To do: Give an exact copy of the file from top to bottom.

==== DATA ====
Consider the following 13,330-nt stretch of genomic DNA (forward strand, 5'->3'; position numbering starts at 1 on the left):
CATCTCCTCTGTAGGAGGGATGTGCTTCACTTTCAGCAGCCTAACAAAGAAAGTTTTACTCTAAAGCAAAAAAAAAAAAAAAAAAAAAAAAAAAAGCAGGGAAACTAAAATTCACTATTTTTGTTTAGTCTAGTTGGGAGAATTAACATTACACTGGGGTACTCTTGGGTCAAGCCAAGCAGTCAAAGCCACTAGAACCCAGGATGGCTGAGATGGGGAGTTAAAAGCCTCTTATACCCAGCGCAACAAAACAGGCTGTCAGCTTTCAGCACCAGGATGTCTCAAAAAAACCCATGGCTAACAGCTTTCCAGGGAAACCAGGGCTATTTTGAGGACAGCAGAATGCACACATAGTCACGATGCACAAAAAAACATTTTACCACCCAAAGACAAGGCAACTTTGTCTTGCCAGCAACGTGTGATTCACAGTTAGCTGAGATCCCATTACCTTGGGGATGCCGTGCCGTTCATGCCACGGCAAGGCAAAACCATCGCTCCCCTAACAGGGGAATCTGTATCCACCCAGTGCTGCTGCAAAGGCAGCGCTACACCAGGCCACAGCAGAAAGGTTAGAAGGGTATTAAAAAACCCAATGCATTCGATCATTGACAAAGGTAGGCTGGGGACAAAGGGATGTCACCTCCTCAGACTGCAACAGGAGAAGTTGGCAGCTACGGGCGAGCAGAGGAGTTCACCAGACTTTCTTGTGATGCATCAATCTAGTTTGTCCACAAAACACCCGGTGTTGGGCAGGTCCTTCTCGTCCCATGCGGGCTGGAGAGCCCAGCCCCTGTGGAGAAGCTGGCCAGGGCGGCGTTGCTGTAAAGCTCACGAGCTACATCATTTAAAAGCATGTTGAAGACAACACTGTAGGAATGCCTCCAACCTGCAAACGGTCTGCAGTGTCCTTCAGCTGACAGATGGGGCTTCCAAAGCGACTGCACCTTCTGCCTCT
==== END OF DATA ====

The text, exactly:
Consider the following 13,330-nt stretch of genomic DNA (forward strand, 5'->3'; position numbering starts at 1 on the left):
CATCTCCTCTGTAGGAGGGATGTGCTTCACTTTCAGCAGCCTAACAAAGAAAGTTTTACTCTAAAGCAAAAAAAAAAAAAAAAAAAAAAAAAAAAGCAGGGAAACTAAAATTCACTATTTTTGTTTAGTCTAGTTGGGAGAATTAACATTACACTGGGGTACTCTTGGGTCAAGCCAAGCAGTCAAAGCCACTAGAACCCAGGATGGCTGAGATGGGGAGTTAAAAGCCTCTTATACCCAGCGCAACAAAACAGGCTGTCAGCTTTCAGCACCAGGATGTCTCAAAAAAACCCATGGCTAACAGCTTTCCAGGGAAACCAGGGCTATTTTGAGGACAGCAGAATGCACACATAGTCACGATGCACAAAAAAACATTTTACCACCCAAAGACAAGGCAACTTTGTCTTGCCAGCAACGTGTGATTCACAGTTAGCTGAGATCCCATTACCTTGGGGATGCCGTGCCGTTCATGCCACGGCAAGGCAAAACCATCGCTCCCCTAACAGGGGAATCTGTATCCACCCAGTGCTGCTGCAAAGGCAGCGCTACACCAGGCCACAGCAGAAAGGTTAGAAGGGTATTAAAAAACCCAATGCATTCGATCATTGACAAAGGTAGGCTGGGGACAAAGGGATGTCACCTCCTCAGACTGCAACAGGAGAAGTTGGCAGCTACGGGCGAGCAGAGGAGTTCACCAGACTTTCTTGTGATGCATCAATCTAGTTTGTCCACAAAACACCCGGTGTTGGGCAGGTCCTTCTCGTCCCATGCGGGCTGGAGAGCCCAGCCCCTGTGGAGAAGCTGGCCAGGGCGGCGTTGCTGTAAAGCTCACGAGCTACATCATTTAAAAGCATGTTGAAGACAACACTGTAGGAATGCCTCCAACCTGCAAACGGTCTGCAGTGTCCTTCAGCTGACAGATGGGGCTTCCAAAGCGACTGCACCTTCTGCCTCT